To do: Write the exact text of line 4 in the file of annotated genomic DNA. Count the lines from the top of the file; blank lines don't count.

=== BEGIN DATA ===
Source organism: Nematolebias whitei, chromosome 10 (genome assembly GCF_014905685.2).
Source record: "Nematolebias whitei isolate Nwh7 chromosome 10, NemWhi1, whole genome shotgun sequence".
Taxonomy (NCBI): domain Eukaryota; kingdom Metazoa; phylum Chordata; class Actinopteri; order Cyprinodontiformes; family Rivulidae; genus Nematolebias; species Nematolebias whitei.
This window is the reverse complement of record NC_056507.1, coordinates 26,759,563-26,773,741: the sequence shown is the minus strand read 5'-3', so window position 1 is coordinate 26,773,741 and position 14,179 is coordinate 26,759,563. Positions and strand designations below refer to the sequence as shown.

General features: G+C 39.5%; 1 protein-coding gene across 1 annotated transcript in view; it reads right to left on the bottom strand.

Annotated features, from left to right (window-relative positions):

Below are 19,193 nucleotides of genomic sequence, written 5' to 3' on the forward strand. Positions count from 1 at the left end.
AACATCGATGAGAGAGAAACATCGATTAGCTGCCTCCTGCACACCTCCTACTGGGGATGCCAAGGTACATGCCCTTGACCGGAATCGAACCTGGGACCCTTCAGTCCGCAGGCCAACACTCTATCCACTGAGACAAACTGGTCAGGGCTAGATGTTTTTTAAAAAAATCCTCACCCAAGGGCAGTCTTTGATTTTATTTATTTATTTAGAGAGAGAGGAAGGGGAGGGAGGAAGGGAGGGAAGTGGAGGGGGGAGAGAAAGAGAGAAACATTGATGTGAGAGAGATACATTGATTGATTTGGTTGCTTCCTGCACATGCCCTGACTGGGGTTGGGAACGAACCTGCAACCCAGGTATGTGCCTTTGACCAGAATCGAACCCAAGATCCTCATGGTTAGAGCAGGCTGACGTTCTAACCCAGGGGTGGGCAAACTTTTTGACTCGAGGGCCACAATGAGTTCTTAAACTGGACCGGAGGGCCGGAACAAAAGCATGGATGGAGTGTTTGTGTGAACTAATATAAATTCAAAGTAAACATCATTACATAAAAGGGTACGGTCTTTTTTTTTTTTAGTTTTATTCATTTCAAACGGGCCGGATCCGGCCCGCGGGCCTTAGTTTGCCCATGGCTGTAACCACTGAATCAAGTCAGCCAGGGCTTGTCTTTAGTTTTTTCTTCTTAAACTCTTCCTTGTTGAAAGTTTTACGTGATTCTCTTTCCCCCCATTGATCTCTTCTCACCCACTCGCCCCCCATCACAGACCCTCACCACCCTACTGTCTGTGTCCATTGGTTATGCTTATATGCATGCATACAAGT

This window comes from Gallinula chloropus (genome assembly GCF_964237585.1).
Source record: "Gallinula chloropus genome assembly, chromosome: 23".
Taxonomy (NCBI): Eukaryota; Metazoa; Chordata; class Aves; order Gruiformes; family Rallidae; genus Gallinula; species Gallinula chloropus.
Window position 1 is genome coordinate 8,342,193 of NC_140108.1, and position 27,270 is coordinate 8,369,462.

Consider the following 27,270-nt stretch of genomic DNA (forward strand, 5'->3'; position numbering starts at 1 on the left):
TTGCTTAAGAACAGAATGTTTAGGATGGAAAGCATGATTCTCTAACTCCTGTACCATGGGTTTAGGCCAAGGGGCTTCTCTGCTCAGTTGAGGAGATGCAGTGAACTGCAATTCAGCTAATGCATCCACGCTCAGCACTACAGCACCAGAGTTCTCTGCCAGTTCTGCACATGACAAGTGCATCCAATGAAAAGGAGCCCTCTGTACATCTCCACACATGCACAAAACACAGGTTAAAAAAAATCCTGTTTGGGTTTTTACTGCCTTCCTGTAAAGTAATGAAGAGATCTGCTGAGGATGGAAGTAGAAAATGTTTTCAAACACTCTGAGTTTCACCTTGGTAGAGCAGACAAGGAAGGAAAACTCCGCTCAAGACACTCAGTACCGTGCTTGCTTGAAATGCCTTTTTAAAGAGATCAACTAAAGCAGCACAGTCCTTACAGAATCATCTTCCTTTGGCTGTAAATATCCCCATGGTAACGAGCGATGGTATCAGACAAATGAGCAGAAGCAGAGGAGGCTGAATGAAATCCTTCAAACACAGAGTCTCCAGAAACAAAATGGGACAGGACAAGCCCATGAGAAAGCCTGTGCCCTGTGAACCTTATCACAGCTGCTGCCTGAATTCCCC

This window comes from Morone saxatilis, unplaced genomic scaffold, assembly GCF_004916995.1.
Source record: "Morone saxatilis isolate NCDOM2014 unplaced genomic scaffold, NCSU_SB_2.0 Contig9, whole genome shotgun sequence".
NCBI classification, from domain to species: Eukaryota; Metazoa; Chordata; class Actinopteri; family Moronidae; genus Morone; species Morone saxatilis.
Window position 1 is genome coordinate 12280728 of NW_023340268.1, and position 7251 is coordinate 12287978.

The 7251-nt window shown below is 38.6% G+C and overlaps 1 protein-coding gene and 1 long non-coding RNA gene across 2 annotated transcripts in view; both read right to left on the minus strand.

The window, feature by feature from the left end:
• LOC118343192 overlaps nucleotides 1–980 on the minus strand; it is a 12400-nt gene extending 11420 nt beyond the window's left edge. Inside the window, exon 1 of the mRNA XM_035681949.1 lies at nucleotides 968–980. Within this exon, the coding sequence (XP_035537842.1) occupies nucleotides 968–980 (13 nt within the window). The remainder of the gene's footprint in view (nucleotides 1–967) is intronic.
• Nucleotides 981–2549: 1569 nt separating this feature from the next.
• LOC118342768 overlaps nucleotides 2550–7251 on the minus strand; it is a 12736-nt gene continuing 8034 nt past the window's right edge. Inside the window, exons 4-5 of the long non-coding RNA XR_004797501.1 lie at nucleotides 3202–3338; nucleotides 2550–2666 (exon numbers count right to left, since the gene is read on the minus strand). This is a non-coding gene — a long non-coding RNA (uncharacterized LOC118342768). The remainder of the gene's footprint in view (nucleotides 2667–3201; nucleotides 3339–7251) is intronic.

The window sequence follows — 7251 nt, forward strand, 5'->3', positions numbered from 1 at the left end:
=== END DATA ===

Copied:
This window is the reverse complement of record NC_056507.1, coordinates 26,759,563-26,773,741: the sequence shown is the minus strand read 5'-3', so window position 1 is coordinate 26,773,741 and position 14,179 is coordinate 26,759,563. Positions and strand designations below refer to the sequence as shown.